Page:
# Bullet Enters/Exits Mass, Mass Slides

#### myxomatosii

1. Homework Statement

In a ballistics test, a 25 g bullet traveling horizontally at 1200 m/s goes through a 35 cm thick 350 kg stationary target and emerges with a speed of 850 m/s. The target is free to slide on a smooth horizontal surface.

(a) How long is the bullet in the target?

(b)What average force does it exert on the target?

(c) What is the target's speed just after the bullet emerges?

2. Homework Equations

It would be nice to have some more equations, my professor gave the class four pages of equations scribbled in his horrible hand-writing, to help us... I guess. Instead of giving us the basic equations that we can use to plug-in to create our own equations he already solved them all out into the forms he understands, which means we have to un-solve them to try to make sense of them, so really I have no idea what other equations to put here since he has no clear division between which equations go with which section of the book.

momentum of system before = momentum of system after ||| Pi=Pf

3. The Attempt at a Solution

I already solved part C using the equation provided.

Part A I attempted something that I knew wouldn't work but gave it a try anyway and I know I need part A to solve B so I haven't gotten around to trying to solve B yet.

I seem not to be able to resist applying simple mechanics to complex problems just to see if I can knock it out of the way. Anyway I did this to solve for B, it was obviously going to be wrong but I submitted it anyway.

B: I tried to say that the

DT=0.35m

Vavg/DT=??? Then that gave me seconds so I took s-1. Yea, it obviously was just bs, but that is how lost I am.

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Homework Helper

#### myxomatosii

Here are some kinematic equations anyway.
https://www.physicsforums.com/showpost.php?p=905663&postcount=2

As for determining the force, recognize that Δ in momentum divided by the Δt should give you your average force.
Thanks, getting to work on things now. Hopefully I can make some progress without having to ask too much here.

#### myxomatosii

Here are some kinematic equations anyway.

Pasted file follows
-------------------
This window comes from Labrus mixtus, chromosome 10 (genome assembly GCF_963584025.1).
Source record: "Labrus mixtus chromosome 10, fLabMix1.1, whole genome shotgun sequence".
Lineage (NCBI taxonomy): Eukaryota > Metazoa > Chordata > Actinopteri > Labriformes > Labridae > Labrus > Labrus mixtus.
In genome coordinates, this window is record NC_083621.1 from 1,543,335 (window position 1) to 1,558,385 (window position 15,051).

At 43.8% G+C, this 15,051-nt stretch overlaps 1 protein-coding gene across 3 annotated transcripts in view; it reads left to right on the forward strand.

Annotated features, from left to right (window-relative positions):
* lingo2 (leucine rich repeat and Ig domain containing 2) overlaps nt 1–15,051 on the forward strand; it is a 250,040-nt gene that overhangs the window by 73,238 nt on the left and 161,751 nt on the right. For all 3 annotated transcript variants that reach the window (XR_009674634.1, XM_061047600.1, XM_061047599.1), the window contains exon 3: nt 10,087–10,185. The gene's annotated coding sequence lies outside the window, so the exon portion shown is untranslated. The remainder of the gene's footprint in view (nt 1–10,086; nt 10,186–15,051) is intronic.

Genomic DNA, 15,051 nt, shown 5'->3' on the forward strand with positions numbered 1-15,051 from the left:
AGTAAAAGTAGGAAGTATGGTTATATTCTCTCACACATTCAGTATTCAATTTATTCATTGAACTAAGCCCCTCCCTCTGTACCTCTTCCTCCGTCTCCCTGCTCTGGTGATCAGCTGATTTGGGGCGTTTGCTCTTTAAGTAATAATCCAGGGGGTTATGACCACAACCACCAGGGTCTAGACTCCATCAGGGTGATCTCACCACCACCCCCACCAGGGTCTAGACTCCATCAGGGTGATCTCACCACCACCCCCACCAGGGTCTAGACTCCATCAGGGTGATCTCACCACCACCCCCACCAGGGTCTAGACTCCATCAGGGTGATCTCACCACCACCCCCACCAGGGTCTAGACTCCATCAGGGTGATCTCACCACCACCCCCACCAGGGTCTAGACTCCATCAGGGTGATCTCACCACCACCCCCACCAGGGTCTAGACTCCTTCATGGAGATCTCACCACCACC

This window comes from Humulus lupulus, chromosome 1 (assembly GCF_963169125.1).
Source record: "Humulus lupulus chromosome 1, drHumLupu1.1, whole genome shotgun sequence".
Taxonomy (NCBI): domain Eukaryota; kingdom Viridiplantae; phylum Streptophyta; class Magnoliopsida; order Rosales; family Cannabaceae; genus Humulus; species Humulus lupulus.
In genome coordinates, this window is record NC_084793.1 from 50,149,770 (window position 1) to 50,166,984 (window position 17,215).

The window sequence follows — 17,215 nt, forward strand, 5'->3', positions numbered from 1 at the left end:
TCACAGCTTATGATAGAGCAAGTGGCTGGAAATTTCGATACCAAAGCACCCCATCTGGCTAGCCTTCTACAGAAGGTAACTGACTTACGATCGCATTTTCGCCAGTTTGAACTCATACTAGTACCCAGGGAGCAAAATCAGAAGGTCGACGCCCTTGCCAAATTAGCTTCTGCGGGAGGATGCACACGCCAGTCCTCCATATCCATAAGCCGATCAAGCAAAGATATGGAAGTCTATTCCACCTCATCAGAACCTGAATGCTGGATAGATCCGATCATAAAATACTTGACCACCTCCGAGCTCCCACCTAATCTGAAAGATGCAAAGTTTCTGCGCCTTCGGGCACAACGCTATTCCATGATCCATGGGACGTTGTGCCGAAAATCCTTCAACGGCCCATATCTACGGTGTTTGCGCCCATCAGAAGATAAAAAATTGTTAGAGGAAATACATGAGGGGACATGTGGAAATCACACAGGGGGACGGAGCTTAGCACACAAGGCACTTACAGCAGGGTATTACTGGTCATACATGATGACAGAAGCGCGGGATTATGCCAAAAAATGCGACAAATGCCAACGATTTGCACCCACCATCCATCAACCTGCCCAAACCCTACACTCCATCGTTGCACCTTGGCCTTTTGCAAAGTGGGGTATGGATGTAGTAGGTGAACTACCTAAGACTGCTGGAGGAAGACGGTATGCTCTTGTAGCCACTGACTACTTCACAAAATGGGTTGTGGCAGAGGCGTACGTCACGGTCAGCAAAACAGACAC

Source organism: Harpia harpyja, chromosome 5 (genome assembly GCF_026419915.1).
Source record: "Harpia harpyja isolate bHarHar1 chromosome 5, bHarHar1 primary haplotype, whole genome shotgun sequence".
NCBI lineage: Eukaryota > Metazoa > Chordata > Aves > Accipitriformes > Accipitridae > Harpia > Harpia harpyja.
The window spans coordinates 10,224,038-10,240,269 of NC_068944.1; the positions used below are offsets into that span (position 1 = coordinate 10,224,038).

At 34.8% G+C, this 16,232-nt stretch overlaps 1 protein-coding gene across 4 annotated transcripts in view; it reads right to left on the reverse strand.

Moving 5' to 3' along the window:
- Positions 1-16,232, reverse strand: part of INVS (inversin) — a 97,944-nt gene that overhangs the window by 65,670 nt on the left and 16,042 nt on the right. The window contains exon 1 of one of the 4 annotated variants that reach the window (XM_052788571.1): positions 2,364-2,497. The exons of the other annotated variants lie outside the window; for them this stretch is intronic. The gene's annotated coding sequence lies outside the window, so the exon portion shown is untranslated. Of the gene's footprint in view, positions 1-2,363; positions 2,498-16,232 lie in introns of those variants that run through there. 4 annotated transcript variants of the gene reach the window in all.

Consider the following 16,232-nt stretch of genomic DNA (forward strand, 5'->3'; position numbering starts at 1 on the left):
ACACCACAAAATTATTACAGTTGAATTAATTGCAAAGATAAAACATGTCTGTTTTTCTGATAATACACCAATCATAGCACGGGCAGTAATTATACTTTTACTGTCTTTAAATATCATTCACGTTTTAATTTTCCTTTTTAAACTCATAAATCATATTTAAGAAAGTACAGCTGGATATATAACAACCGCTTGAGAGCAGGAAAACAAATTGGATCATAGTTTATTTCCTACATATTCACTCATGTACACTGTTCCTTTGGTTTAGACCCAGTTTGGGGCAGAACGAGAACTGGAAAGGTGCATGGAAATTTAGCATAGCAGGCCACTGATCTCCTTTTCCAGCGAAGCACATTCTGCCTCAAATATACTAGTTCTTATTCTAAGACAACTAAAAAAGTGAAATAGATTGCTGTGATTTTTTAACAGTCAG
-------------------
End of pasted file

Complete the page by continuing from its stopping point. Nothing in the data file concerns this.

https://www.physicsforums.com/showpost.php?p=905663&postcount=2

As for determining the force, recognize that Δ in momentum divided by the Δt should give you your average force.
My problem is finding the time, the Δp (momentum) is a joke to find.

0.001seconds doesn't seem like a bad impulse time, considering the average of the problems I've been working with is 0.005 seconds, but it won't accept it, I'm not sure what else to do even since I've posted this because no one mentioned time.

I'm given it decelerates from 1200m/s to 850m/s in the distance of 0.35m.

Finding the time should be cut and dry like I found it, but its not, so I'm confused.

#### myxomatosii

Tried.

a) Use the equation Δx=1/2(Vo+V)t, so t=(2Δx)/(Vo+V)

From.

http://qaboard.cramster.com/physics-topic-5-218055-cpi0.aspx [Broken]

Got 0.0003seconds, didn't accept it.

Also read all of

https://www.physicsforums.com/showthread.php?t=200285

He seems to think the part I think is hard is elementary =(

So I learned nothing from that as well.

I recalculated the time he declared to be right using the formula I tried using on mine(the same one I tried right above this in this very post), it gave his same answer. Meaning I am calculating time right, assuming he was, and he did get the right answer. Anyway, I am getting really annoyed with my "online" system when I am almost positive my answer is correct.. am I wrong?

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#### LowlyPion

Homework Helper
Start with determining the deceleration through the material.

That you can get from Vf2 = Vi2 - 2*a*x

In your case that would be 12002 - 8502 = 2*.35*a

Now armed with a you can determine t, from x = 1/2*a*t2

That arrives at a number a bit larger than .0003 sec.

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